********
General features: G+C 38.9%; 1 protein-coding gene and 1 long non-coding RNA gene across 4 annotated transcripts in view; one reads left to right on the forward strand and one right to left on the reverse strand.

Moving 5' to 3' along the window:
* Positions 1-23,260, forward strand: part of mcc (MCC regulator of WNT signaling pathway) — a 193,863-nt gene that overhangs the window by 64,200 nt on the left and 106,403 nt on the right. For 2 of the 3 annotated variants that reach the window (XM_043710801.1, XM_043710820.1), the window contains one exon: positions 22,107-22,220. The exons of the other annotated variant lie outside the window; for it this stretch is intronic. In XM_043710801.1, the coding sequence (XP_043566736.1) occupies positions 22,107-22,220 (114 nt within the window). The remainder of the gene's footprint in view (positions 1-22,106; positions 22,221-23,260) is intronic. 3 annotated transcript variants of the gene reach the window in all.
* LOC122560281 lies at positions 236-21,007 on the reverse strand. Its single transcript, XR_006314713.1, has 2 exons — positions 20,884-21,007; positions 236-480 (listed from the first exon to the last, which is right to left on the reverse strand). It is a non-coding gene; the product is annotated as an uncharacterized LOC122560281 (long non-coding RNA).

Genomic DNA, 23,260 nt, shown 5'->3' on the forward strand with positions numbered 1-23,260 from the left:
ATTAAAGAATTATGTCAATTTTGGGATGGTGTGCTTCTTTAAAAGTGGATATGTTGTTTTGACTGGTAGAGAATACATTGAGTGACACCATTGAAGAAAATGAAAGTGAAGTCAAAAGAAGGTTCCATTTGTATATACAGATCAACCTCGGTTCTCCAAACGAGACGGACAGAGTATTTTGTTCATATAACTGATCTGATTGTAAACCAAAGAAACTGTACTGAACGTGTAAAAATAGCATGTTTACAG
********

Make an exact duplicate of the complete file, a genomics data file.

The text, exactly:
General features: G+C 38.9%; 1 protein-coding gene and 1 long non-coding RNA gene across 4 annotated transcripts in view; one reads left to right on the forward strand and one right to left on the reverse strand.

Moving 5' to 3' along the window:
* Positions 1-23,260, forward strand: part of mcc (MCC regulator of WNT signaling pathway) — a 193,863-nt gene that overhangs the window by 64,200 nt on the left and 106,403 nt on the right. For 2 of the 3 annotated variants that reach the window (XM_043710801.1, XM_043710820.1), the window contains one exon: positions 22,107-22,220. The exons of the other annotated variant lie outside the window; for it this stretch is intronic. In XM_043710801.1, the coding sequence (XP_043566736.1) occupies positions 22,107-22,220 (114 nt within the window). The remainder of the gene's footprint in view (positions 1-22,106; positions 22,221-23,260) is intronic. 3 annotated transcript variants of the gene reach the window in all.
* LOC122560281 lies at positions 236-21,007 on the reverse strand. Its single transcript, XR_006314713.1, has 2 exons — positions 20,884-21,007; positions 236-480 (listed from the first exon to the last, which is right to left on the reverse strand). It is a non-coding gene; the product is annotated as an uncharacterized LOC122560281 (long non-coding RNA).

Genomic DNA, 23,260 nt, shown 5'->3' on the forward strand with positions numbered 1-23,260 from the left:
ATTAAAGAATTATGTCAATTTTGGGATGGTGTGCTTCTTTAAAAGTGGATATGTTGTTTTGACTGGTAGAGAATACATTGAGTGACACCATTGAAGAAAATGAAAGTGAAGTCAAAAGAAGGTTCCATTTGTATATACAGATCAACCTCGGTTCTCCAAACGAGACGGACAGAGTATTTTGTTCATATAACTGATCTGATTGTAAACCAAAGAAACTGTACTGAACGTGTAAAAATAGCATGTTTACAG